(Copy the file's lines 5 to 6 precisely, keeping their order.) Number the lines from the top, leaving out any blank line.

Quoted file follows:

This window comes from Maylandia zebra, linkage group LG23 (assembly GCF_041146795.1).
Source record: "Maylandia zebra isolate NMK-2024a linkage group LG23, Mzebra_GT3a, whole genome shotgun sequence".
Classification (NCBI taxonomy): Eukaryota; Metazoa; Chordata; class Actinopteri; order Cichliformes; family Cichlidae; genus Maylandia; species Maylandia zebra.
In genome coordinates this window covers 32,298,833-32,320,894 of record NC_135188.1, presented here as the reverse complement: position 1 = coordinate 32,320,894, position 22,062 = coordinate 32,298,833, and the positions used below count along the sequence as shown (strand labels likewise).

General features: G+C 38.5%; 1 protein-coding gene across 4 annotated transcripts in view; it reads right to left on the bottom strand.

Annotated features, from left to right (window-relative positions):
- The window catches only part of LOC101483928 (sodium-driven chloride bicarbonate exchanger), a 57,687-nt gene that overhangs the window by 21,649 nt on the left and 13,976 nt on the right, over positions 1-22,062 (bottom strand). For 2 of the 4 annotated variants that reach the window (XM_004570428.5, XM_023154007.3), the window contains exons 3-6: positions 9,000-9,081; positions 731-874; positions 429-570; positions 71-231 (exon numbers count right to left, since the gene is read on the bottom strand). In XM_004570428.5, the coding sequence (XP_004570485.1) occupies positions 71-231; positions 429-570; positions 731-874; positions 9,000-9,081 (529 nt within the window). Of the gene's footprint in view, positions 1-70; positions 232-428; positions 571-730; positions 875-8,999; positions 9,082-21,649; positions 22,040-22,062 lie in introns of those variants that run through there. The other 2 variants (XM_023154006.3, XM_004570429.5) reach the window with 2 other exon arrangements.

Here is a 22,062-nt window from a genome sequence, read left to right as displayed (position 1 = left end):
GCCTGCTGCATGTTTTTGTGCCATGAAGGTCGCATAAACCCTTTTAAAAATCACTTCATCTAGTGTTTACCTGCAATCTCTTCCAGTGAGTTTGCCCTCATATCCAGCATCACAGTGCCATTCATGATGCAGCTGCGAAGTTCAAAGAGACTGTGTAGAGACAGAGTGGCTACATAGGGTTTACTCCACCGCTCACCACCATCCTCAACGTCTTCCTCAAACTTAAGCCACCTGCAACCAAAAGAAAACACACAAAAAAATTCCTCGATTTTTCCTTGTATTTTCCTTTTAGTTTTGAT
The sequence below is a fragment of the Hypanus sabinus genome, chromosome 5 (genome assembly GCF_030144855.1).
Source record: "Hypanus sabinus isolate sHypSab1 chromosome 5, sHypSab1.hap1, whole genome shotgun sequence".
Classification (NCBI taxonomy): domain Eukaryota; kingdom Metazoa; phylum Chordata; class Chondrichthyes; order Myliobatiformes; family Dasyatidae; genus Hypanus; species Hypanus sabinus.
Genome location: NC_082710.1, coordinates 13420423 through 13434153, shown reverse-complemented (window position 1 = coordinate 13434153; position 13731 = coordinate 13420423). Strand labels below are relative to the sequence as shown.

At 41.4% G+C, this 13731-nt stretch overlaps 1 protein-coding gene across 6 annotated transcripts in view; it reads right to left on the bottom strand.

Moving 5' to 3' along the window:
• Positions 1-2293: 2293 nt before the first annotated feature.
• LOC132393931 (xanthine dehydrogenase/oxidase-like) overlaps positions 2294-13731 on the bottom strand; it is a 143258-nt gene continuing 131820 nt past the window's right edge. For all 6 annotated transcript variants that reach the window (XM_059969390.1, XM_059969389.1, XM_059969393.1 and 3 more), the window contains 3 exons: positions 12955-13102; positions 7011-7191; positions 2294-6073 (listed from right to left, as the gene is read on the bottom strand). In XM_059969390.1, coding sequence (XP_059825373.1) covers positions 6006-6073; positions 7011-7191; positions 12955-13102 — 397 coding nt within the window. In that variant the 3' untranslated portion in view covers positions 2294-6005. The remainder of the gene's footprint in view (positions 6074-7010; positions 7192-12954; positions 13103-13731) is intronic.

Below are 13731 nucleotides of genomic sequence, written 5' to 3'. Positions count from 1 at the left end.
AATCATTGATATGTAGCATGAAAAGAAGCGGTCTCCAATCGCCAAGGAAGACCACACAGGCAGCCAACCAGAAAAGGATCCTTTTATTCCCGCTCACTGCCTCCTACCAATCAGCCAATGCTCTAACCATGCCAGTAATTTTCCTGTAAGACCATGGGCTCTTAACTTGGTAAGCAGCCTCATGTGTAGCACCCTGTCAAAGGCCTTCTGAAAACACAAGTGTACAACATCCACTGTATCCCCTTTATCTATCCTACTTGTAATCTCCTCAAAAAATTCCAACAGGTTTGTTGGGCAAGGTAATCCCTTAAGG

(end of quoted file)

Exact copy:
General features: G+C 38.5%; 1 protein-coding gene across 4 annotated transcripts in view; it reads right to left on the bottom strand.

Annotated features, from left to right (window-relative positions):